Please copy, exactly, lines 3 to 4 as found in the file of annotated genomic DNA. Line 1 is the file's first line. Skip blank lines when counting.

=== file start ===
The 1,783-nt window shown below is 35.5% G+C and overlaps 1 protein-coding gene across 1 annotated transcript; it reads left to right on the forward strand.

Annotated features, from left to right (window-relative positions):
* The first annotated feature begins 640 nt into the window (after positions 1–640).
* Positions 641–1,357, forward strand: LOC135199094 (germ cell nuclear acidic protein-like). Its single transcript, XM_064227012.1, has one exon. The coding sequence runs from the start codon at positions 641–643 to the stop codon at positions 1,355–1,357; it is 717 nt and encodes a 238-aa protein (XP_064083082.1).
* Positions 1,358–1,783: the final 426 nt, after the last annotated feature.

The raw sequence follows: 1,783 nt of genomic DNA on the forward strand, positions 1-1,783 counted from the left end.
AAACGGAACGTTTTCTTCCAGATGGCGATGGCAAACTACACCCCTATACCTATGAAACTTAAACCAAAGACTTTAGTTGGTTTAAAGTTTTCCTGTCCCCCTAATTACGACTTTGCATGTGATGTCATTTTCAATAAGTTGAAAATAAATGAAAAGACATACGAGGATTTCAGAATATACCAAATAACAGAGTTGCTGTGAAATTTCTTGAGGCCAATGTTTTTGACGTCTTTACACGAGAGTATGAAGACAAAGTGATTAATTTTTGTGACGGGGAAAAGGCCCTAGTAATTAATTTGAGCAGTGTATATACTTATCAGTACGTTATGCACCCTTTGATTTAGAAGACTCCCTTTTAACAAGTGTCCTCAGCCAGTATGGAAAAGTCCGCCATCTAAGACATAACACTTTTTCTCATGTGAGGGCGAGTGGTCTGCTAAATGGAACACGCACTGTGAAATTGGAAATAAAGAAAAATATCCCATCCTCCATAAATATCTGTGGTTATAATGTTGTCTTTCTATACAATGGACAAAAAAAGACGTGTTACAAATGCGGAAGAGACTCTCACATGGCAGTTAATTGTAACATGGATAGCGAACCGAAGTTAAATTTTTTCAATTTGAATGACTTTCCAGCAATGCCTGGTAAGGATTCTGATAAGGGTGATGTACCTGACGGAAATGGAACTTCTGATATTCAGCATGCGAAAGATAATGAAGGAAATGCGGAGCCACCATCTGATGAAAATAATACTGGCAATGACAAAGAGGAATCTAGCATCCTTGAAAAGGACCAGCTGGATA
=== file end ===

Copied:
* The first annotated feature begins 640 nt into the window (after positions 1–640).
* Positions 641–1,357, forward strand: LOC135199094 (germ cell nuclear acidic protein-like). Its single transcript, XM_064227012.1, has one exon. The coding sequence runs from the start codon at positions 641–643 to the stop codon at positions 1,355–1,357; it is 717 nt and encodes a 238-aa protein (XP_064083082.1).